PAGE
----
At a minimum, companies must ensure their clinical partners employ in-house legal counsel experienced in lab and provider group contracting, adhere to HIPAA guidelines, and leverage technology with uncompromised privacy and security controls. The first organizations to address these concerns will be in a suitable position to market and sell their products and likely gain a higher market share.
With the collection and storage of large amounts of sensitive patient data, labeling and indexing must also be carefully managed throughout the shipment, collection, and storage of all patient samples and data. This ensures that the source of the data is accurately recorded, or that samples are being kept anonymous, depending on the case.
Collecting and Protecting Sensitive Data
At-home diagnostic companies handle more than genomic data on the medical side. Like many others, they collect a wide variety of personal data, including information you share with them such as your name, basic identifiers like your address and email address, and, in some cases, facts about your family and your health.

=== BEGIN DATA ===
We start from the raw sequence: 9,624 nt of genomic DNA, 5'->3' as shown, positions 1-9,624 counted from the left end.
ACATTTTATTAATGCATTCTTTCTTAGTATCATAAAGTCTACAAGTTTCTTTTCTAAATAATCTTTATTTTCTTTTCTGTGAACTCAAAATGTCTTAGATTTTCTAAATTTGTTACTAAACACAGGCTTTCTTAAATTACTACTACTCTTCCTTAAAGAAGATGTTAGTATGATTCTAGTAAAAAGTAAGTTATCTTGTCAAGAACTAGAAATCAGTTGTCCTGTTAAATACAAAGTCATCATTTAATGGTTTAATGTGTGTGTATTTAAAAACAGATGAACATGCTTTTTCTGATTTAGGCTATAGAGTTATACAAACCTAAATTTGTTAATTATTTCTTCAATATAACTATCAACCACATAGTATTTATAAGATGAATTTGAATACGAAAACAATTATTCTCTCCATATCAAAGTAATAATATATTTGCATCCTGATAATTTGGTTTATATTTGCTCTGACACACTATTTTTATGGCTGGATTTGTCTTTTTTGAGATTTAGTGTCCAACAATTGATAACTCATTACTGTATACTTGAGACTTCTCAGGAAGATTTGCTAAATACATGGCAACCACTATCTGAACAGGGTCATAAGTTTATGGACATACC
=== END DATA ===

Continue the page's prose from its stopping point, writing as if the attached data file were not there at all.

Companies should carefully select third-party vendors with robust security measures to ensure the protection of people’s private information and storage all in one place. This includes measures such as encryption, tokenization, access controls, and regular security audits to protect consumer data from data breaches or unauthorized access. Encryption is the process of converting sensitive data into a code that can only be decoded with a key or password. At-home diagnostics companies should encrypt all sensitive data both in transit (when it’s being sent or received) and at rest (when it’s stored on servers or other storage devices). Tokenization is data security that involves replacing sensitive data, such as personal identifiers or health information, with unique identification symbols called tokens. These tokens have no meaning or value outside the context of the specific system or organization using them and can be especially valuable to ensure the protection of private information in the context of DTC testing companies.